From the first ever “cleansing” pilgrimage to Makkah in 628CE by the Prophet Muhammad of Islam, peace be upon him, to last year’s environmental policies for Hajj put into place by the Saudi government, there has been greater action by activists wanting a cleaner Hajj. But there is no standard guide. Now, eco Muslims and Middle Eastern leaders are changing that.
More revolutionary eco-steps for the Muslim pilgrimage have been initiated recently. In November 2010, a high speed train known as the Makkah Metro was launched to cut down carbon emissions. The holy Zam Zam water is to bottled and distributed in Madinah, and pilgrims showed solidarity by cycling to Makkah from their homeland in South Africa.
This year another historical gathering is taking place at the House of Lords to launch an official worldwide guide to a greener Hajj.
Omar Faruq, one of the internet’s first “eco Muslims”, is headlining a Towards A Green Hajj conference for the 14th September, 2011, along with Middle Eastern Leaders.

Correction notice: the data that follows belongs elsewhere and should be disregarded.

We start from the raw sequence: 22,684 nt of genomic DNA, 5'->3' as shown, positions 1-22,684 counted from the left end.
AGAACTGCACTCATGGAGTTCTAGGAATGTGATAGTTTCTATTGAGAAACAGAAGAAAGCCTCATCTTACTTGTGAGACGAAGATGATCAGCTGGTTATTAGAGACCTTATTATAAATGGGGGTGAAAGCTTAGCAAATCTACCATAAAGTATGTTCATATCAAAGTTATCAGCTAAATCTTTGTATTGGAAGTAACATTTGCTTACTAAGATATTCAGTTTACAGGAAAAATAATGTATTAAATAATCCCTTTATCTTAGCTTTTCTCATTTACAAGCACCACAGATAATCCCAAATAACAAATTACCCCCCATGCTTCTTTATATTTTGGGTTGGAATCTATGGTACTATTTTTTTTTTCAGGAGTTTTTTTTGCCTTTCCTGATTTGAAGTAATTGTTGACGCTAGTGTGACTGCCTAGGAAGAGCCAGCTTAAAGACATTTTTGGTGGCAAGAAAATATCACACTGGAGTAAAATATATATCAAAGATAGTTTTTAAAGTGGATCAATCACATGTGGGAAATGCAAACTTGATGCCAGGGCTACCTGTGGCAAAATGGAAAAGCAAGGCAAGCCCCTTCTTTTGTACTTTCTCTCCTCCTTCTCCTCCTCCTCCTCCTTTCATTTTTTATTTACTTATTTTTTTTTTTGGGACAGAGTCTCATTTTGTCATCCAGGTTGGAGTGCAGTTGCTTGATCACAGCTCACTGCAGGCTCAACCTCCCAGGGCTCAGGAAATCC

Speakers from Kuwait, Oman and Jordan will attend the seminar including Khalid Al-Duwaisan, Abdul Aziz Al Hinai, Advisor of GM Social Responsibility Fund at Ministry of Social Affairs and Mazan Kemal Mahmoud Houmoud.
Ambassadors from South East Asia will represent the launch of the guide to introduce into Morocco, Kosovo and Nepal.
The Lord Marland, Britain’s Under Secretary of State for the Department of Energy and Climate Change, will co-host the seminar and launch the official guide with details.
What to expect
While some incredible environmental ideas have materialised for the pilgrimage, there is speculation as to what the green guide to Hajj will include.
Solar panelling and reusable drinking water bottles have already taken a firm role; we expect to hear details on cleaner travel arrangements and health procedures to prevent contagious diseases such as 2009’s Hajj swine flu outbreak.
Green Prophet will keep you updated.
 After re-entering his birthplace of Makkah, Prophet Muhammad of Islam made a historical “cleansing” pilgrimage by destroying the stone idols the Kabah was adorned with, thereby restoring a monotheistic faith.